When I was 18 and newly moved to Winnipeg, I had the opportunity to go up in one of the swanky Wellington Crescent high rises.Not in like a glamorous, invited to a party way. Nope, I was out deal-hunting at garage sales on a Saturday morning. I came across an estate sale sign and went in without a second thought. The doorman was probably so horrified at seeing random riff-raff coming into his beautiful, pristine building. I, in turn, was surprised to find out that anyone in Winnipeg actually had a doorman. I think I assumed all the rich people moved to Toronto and the doormen industry with them. Or maybe I thought doormen were a prevalent Hollywood myth like waking up casually beautiful.
Naturally, I couldn’t afford a single item at that estate sale. I did casually look around pretending to contemplate buying a piece of abstract sculpture to add to my nonexistent yet theoretically extensive collection. While I was up in the suite, I let myself out onto one of the two balconies. I think I was expecting to see if not a bustling metropolis, at least a cityscape. Concrete and buildings and people. It was not like that at all. All I could see was trees! I knew the city was there, but it was tucked away under a lot of vivid colour. To this day, I can’t believe how green our city is. I work in Charleswood and it’s normal to see a deer crunching on someone’s lilac shrub. At lunch I go to the park and watch the prairie dogs communicating with each other like “Who is this total weirdo that sits on top of my entry way every day for an hour?” I actually think I have a reputation among them now. Like I’m still parking my car and they’re already shouting out their warning chirps like “Clear a 15 ft perimeter from the park bench to the tree. She’s coming.” All this nature has a presence in the city and in our lives. Some days it can be a little too close. I was at a wedding at Fort Whyte and I was chased off by a feisty goose at one point. Not the most dignified moment in my life, but a healthy amount of respect is the best way to interact with any wildlife anyway. And I didn’t run away. It was more of a brisk walk.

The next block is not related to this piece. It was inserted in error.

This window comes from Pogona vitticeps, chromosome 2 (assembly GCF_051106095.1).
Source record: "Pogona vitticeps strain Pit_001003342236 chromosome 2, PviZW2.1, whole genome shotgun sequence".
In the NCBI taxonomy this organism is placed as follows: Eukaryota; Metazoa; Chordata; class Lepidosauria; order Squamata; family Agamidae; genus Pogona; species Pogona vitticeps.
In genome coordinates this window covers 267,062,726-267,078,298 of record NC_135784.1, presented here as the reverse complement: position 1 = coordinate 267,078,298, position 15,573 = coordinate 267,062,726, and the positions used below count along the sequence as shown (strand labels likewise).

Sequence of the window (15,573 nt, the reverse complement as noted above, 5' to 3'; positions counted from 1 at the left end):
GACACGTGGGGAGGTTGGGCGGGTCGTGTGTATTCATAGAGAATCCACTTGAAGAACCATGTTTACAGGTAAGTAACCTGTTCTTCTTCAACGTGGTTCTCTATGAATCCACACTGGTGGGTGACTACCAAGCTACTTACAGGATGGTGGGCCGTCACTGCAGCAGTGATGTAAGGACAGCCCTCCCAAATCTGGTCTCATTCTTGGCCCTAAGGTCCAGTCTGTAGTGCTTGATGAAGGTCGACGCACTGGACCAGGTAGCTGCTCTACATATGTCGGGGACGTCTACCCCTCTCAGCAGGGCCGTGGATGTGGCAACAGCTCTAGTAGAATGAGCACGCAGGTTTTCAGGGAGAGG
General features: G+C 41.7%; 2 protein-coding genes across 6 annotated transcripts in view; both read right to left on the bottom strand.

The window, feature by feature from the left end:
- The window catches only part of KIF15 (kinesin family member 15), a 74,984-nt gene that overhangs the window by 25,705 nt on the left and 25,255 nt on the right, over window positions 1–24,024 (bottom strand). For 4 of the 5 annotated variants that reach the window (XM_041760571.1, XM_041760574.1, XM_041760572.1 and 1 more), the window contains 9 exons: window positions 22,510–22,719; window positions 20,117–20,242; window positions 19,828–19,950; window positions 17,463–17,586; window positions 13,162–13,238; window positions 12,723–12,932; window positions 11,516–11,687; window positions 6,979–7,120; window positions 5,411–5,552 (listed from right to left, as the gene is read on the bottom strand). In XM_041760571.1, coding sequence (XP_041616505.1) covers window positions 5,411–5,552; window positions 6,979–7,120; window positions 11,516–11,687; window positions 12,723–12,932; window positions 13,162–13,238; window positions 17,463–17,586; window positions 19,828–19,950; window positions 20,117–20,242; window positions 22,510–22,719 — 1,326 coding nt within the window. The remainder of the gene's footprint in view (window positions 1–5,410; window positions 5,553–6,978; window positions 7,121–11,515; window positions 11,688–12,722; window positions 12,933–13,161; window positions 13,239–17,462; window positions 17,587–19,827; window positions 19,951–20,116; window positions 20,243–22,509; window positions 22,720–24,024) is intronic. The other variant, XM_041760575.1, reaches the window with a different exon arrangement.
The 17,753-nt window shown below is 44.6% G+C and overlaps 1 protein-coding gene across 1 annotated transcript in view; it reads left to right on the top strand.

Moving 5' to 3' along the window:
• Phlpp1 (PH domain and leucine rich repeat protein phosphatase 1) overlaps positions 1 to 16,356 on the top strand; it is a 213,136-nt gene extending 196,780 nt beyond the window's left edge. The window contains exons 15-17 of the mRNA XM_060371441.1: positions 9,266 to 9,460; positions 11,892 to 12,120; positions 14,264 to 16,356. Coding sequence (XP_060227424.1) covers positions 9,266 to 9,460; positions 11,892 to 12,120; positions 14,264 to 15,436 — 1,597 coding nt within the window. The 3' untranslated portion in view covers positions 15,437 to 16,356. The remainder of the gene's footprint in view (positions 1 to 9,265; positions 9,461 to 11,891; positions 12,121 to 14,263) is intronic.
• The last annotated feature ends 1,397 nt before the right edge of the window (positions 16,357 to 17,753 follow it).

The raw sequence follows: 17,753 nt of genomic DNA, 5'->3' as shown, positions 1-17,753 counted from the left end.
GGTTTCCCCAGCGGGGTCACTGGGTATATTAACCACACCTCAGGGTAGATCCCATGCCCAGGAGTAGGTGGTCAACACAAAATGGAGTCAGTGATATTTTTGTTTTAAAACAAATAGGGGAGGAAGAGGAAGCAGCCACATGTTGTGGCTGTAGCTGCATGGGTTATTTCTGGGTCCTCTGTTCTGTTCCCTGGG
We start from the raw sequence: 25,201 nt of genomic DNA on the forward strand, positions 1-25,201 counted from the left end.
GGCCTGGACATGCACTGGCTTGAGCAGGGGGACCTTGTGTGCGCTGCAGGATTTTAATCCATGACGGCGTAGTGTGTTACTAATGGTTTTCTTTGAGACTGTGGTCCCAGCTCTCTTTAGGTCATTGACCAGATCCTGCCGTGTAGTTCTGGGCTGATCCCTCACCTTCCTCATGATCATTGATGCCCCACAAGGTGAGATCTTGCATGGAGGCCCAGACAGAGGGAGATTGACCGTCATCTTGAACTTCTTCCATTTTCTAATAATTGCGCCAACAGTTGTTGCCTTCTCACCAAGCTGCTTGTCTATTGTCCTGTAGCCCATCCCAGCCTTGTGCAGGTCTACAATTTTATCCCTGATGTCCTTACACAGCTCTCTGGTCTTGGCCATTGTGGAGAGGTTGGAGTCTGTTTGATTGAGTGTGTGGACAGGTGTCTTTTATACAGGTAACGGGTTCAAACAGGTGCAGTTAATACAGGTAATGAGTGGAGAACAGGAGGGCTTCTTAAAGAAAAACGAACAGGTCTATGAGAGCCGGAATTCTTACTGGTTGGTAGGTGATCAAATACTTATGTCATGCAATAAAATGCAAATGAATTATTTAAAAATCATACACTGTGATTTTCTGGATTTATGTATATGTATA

At home, I am very excited about my latest project which is creating a critter-friendly backyard. Humans have a tendency to take over their living areas in a way that interrupts natural ecosystems. Bee and butterfly populations specifically have been negatively impacted. To help in a tiny way, I’m planning on developing a micro prairie ecosystem with tall grasses and native prairie flowers. Some of the gardening guides that I’ve come across have helpfully suggested marking the area with a decorative stone or defining the borders with brick since apparently neighbours may mistake a prairie garden for overgrown weeds. Beauty is in the eye of the beholder (or gardener) apparently. To attract migratory birds, I had been dumping birdseed on the ground until my mum helpfully pointed out that what attracts birds may also attract mice. Then both Mike and I saw a mouse in the backyard. It was amazing how quickly the bird feeders went up after that.
This city version of nature is a good fit for me. I’ll stay inside and watch the creature dramas from the safety of the window. And if that yard mouse tries to invite himself in, I’ve got Rocky on red alert.